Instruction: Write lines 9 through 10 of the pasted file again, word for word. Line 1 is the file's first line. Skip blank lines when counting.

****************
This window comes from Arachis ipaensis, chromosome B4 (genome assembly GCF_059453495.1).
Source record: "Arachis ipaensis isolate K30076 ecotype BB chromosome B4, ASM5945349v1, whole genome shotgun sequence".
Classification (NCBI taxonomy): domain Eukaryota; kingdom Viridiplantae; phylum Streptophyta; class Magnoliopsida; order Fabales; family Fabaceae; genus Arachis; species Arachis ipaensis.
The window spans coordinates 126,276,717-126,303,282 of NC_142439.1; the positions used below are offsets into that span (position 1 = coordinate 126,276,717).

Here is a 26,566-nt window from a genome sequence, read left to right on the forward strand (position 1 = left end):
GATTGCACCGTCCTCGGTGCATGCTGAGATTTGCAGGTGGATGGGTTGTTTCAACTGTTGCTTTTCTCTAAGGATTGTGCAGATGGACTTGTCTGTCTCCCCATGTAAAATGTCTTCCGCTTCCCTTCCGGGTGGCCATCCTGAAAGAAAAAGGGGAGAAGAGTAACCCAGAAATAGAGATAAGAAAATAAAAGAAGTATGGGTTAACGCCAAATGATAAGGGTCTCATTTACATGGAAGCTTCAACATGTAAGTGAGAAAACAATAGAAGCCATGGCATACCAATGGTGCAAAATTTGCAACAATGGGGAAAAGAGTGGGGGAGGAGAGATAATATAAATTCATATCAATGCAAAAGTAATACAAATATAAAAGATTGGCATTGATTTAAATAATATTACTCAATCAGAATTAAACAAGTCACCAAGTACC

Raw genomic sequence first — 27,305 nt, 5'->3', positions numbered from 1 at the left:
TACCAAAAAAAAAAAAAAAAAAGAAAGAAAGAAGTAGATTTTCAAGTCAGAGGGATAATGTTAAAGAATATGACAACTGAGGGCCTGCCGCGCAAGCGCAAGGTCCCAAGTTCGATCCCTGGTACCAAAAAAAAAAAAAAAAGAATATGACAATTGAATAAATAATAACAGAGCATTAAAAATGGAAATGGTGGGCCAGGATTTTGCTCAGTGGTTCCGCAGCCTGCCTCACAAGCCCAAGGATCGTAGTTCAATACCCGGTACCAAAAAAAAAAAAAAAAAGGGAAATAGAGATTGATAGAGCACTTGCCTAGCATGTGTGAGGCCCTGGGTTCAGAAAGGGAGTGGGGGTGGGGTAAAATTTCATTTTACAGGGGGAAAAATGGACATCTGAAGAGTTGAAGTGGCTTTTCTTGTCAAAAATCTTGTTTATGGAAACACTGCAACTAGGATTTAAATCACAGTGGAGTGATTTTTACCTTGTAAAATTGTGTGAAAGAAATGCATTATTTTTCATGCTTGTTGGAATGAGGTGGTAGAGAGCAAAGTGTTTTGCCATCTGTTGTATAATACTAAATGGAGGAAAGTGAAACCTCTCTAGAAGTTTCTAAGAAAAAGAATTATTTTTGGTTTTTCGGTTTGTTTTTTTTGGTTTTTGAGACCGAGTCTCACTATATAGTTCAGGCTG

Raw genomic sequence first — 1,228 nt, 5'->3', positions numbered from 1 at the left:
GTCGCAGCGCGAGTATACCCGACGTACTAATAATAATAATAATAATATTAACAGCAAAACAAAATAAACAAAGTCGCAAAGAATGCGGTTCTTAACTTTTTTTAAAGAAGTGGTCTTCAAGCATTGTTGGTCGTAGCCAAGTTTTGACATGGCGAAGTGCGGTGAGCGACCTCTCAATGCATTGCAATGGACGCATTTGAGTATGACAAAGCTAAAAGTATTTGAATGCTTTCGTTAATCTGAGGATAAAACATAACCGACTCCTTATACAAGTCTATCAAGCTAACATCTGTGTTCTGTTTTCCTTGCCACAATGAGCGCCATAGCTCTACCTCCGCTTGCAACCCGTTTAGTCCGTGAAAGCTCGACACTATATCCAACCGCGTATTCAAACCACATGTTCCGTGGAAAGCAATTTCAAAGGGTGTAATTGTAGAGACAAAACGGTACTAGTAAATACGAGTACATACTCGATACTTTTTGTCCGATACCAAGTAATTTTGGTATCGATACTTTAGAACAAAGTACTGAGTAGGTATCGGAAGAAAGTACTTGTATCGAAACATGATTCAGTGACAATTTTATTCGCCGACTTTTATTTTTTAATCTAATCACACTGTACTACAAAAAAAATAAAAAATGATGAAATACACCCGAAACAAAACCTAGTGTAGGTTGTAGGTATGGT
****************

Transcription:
Raw genomic sequence first — 1,228 nt, 5'->3', positions numbered from 1 at the left:
GTCGCAGCGCGAGTATACCCGACGTACTAATAATAATAATAATAATATTAACAGCAAAACAAAATAAACAAAGTCGCAAAGAATGCGGTTCTTAACTTTTTTTAAAGAAGTGGTCTTCAAGCATTGTTGGTCGTAGCCAAGTTTTGACATGGCGAAGTGCGGTGAGCGACCTCTCAATGCATTGCAATGGACGCATTTGAGTATGACAAAGCTAAAAGTATTTGAATGCTTTCGTTAATCTGAGGATAAAACATAACCGACTCCTTATACAAGTCTATCAAGCTAACATCTGTGTTCTGTTTTCCTTGCCACAATGAGCGCCATAGCTCTACCTCCGCTTGCAACCCGTTTAGTCCGTGAAAGCTCGACACTATATCCAACCGCGTATTCAAACCACATGTTCCGTGGAAAGCAATTTCAAAGGGTGTAATTGTAGAGACAAAACGGTACTAGTAAATACGAGTACATACTCGATACTTTTTGTCCGATACCAAGTAATTTTGGTATCGATACTTTAGAACAAAGTACTGAGTAGGTATCGGAAGAAAGTACTTGTATCGAAACATGATTCAGTGACAATTTTATTCGCCGACTTTTATTTTTTAATCTAATCACACTGTACTACAAAAAAAATAAAAAATGATGAAATACACCCGAAACAAAACCTAGTGTAGGTTGTAGGTATGGT